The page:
Envisioning the Future of Health Care
Health care and investment industry leaders delved into emerging opportunities in pharma and life sciences during two recent virtual sessions presented by ACG.
Health care and investment industry leaders delved into emerging opportunities in pharma and life sciences during two recent virtual sessions held in partnership with the Association for Corporate Growth.
One session, “The Future of Healthcare: Technology Bolsters the Pharma Industry; Creates M&A Opportunities,” was sponsored by CIL Management Consultants. The other, “The Next Generation of Virtual Care,” was sponsored by United Healthcare. Answerthink provided support as the event’s third sponsor.
Next Generation of Virtual Care
In the “Next Generation of Virtual Care” panel, Patrick Keran, vice president of product at United Health Group, credited the COVID-19 pandemic with bringing virtual health care and its benefits to the forefront.
“It’s not a secret any longer,” he said. “With COVID and everything else that’s been going on, it has heightened awareness and use over the past year and a half.”
Use of telehealth increased 2,500% between 2019 and 2020, Keran noted.
“Basically, that means that a lot of people leveraged it and a lot of people enjoyed the experience,” he said.
Keran defined virtual health care as any kind of care that is provided in a virtual forum, including primary medical care, specialty care, behavioral or mental health care or therapies, such as physical therapy or speech therapy.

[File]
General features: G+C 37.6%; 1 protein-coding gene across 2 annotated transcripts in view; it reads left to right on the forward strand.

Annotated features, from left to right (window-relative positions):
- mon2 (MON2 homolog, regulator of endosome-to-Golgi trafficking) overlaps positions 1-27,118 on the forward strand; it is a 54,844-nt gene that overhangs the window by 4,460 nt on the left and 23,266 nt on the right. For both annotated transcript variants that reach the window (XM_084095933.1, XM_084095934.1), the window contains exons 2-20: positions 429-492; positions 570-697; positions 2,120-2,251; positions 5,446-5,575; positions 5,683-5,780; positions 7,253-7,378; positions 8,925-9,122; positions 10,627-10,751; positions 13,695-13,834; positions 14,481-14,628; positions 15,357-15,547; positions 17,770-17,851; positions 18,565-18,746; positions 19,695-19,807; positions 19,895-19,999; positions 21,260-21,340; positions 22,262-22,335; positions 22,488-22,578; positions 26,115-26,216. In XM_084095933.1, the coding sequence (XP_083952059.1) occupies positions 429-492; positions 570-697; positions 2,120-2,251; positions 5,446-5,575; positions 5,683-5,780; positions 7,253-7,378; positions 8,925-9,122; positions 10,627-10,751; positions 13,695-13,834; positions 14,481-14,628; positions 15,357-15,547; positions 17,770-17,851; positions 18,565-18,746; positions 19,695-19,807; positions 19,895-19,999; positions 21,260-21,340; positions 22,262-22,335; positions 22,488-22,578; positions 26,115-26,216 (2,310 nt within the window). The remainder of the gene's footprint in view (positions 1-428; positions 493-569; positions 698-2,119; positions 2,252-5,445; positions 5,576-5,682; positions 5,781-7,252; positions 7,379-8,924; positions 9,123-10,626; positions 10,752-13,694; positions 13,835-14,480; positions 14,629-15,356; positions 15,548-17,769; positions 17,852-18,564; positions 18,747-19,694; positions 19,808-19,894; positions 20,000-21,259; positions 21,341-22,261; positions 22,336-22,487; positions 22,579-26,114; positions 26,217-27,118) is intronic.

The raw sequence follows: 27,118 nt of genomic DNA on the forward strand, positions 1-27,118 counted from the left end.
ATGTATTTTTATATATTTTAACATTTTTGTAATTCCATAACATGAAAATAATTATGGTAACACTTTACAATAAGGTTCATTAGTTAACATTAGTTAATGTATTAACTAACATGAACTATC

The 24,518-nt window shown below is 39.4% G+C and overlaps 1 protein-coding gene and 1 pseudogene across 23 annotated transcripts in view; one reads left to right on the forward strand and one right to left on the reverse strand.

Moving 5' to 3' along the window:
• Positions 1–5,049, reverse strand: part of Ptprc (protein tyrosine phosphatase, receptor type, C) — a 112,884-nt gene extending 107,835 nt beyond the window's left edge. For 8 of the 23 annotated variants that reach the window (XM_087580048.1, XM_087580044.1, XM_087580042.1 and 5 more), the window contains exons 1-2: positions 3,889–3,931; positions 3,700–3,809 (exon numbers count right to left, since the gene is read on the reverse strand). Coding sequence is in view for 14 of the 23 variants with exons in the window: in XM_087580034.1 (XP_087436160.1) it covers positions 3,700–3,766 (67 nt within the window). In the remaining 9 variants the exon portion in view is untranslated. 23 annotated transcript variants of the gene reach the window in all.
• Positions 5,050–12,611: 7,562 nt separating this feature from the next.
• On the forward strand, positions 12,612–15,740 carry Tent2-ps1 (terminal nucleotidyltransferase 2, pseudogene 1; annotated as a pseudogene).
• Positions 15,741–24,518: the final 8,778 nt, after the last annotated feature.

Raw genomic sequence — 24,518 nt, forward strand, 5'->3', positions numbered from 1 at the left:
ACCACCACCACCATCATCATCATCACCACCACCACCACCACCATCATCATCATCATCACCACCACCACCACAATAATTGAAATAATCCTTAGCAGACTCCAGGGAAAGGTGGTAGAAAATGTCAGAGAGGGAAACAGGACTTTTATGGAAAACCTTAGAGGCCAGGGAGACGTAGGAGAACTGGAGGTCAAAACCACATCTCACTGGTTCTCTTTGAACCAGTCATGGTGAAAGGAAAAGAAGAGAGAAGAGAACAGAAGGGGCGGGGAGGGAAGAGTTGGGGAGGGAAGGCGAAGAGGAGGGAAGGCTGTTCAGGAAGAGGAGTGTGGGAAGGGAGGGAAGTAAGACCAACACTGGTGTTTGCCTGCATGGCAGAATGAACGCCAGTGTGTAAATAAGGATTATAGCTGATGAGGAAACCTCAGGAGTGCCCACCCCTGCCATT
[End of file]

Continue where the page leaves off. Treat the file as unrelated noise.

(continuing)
Keran outlined the company’s four-part transformative approach to providing virtual care, which he said is intended to drive simplicity, engagement, convenience, accessibility and affordability.
One area the company is focusing on is called Local Care, which enables a patient who has an established relationship with a primary doctor to see that doctor virtually or in person.
“We don’t want to break that relationship,” he said. “Rather, we want to enhance that relationship, and virtual care is a way to do that.”
“[United Healthcare’s Virtual Urgent Care] is a low-cost solution for people who can’t get to their primary care doctors quickly when they need to.”
Vice President of Product, United Health Group
He said 22 states have reimbursement policies that allow a physician to bill a virtual visit at the same rate as an in-person visit. In the other 28 states, physicians are reimbursed at about 15% less on average for a telehealth visit compared to an in-person visit.
Another area where the company offers virtual care is in urgent care. United Healthcare’s Virtual Urgent Care is geared to people who need to get to a doctor quickly, at off hours, or when they have a condition such as a rash or back pain. It also caters to those who don’t already have a primary care physician.